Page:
Dashcams aren’t new technology. In many parts of the world, they’ve been in widespread use for many years now.
But the devices are still relatively rare in Ireland, which is slightly odd given our obsession with technology and our high insurance costs.
That is likely to change though, as insurance companies increasingly follow the lead of FBD for example, by offering discounts to drivers that use them.
The lowering of the cost of the technology also means they are quickly becoming more affordable.
And they are pretty useful too, mostly for proving culpability in the event of an accident, but also for that occasional moment where you drive past something strange, unusual or bizarre on a journey.
There are hundreds of dashcams out there and as with everything tech related, the quality varies considerably.
Nextbase is a British company that has been around for almost 20 years and is among the market leaders in dashcams.
We’ve been trying its 512GW model to see what it has to offer.
The first thing to say about dashcams is that as technology goes, they aren’t particularly attractive looking.
And the 512GW is no different.
That shouldn’t really matter though because at the end of the day, they are stuck to the windscreen or dashboard, usually more or less out of sight.
The 512GW is rectangular in shape, with rounded edges and a protruding lens.
At the top is the bracket to which the window clamp is attached.
To the rear is a small 3" LED screen, with a resolution of 960x240.
The clamp itself is a fairly standard affair, with a sucker pad and a ball joint for repositioning and angling it. (There’s also a magnetic click and go mount in the box).
Setting it all up is pretty straightforward. It doesn’t come with the required microSD card, so you need to get one.
That just slots into the side and then you are effectively ready to go.
Attach the camera to the mount, plug the power cable into the powered mount and the other end into your USB socket in your car, and stick the mount to the dash or windscreen, and ‘Hey Presto’!
The dashcam will pick up the GPS signal and automatically set the time and date.
The GPS system will also log your journey, allowing you to view it in Google Maps once you stop.
There are many other setup options buried in the Setup Menu – like language, speed units (km/miles), country, timezones, etc. But for the most part you won’t need to go near them.
The device starts recording automatically when the car begins moving.
You should probably adjust the polarising filter on the lens to reduce glare and reflection and get the best clarity through the windscreen though.
Inside there’s a Sony Exmor R CMOS sensor, which can record at Quad HD 1440p at 30fps or 1080p at 60fps.
The 6 element glass lens provides a 140-degrees wide angle view, capturing all the road and a decent amount either side of it too.
The camera records files of three minutes in length each, so if you do need to pull a file, you don’t have to download hours of material before viewing it.
This default though can be adjusted to either 2 minutes or 5 minutes.
The card will fill up of course, but the device is set to automatically overwrite the last file when this happens, meaning you never run out of space.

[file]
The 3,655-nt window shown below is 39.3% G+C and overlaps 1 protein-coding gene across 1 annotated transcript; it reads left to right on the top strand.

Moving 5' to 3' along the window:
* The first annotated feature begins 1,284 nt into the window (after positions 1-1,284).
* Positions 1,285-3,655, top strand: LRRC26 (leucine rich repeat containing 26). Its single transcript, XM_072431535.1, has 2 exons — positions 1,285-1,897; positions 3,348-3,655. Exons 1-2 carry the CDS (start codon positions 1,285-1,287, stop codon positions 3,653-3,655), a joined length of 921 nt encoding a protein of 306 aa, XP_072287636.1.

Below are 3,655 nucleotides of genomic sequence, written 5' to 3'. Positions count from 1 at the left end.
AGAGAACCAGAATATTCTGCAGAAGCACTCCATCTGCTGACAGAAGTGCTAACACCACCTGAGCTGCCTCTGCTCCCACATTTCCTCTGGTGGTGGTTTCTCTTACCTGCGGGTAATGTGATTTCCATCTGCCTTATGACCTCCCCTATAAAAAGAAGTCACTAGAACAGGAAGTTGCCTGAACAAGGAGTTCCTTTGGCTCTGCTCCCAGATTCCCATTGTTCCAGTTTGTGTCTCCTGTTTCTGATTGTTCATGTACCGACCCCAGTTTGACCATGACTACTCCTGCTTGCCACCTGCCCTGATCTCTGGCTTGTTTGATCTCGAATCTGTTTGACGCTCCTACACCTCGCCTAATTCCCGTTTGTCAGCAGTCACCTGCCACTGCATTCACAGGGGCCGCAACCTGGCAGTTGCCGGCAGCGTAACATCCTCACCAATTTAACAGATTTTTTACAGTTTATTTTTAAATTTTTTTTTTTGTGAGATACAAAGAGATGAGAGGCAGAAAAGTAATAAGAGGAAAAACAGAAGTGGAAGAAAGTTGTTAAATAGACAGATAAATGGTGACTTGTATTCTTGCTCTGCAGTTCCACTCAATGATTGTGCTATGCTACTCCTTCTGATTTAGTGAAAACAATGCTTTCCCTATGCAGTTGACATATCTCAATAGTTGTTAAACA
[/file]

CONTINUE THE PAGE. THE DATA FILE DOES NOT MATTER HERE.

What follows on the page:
A 16GB card will typically hold up to an hour of footage before it starts deleting.
When you stop, the device immediately stops recording.
You can view the video back on the dashcam itself or download it to a computer for reviewing either directly or using the supplied Nextbase Replay 3 video playback software.
The device also has Wifi built in, so you can connect it to the Cam Viewer app where you can view and download your recorded footage, change settings on the dashcam and access support.
There’s also a mini HDMI port on the Nextbase, so you can play the content directly to a HD screen.
The quality of the recorded footage is pretty good, enough to capture clearly anything that happens in the immediate vicinity of the front of the vehicle.
For recording longer journeys, there’s a timelapse mode, but this is only for gathering images for "leisure" purposes, the manufacturers say.
It won’t be much use in the event of a crash. You can record up to 3 minutes or one hour of footage for use in a time lapse.
There’s also a Parking Mode, which when turned on will cause the device to go into standby mode when the power supply turns off (typically when the ignition key is taken out).
It also turns off when no movement is detected for 5 minutes.
There’s also a plethora of other settings to be played with – you can enter your car reg number so it is recorded in the video; you can record audio or not; resolution and exposure can be adjusted; speed and GPS location can also be stamped on the video.
If you want to ensure the current recording is protected from deletion when a crash takes place, you can set the built in G-sensor.
This will detect when a force hits the car and automatically protects the file. There are three settings for the sensitivity – low, medium and high – or it can be turned off.
You can also use the dashcam to take photos by simply changing modes.
There’s no rear-view camera on this model, but you can plug one in.
Overall, this is a well designed, easy to use and feature packed dashcam.
It is straightforward to set up, the menus are reasonably simple to navigate and the footage it captures is of a high quality.
But the absence of a rear-view camera will be a downside for some, there’s no night-vision, the manufacturers could throw in an SD card for the relatively high price (€179) and it can’t record 4k.
There are higher spec’d versions in the Nextbase and other manufacturers’ ranges though if you do want to spend and get more for your money.
As a first-time user of a dashcam, you would probably find most of what you need in this device though.
Comments welcome via Twitter to @willgoodbody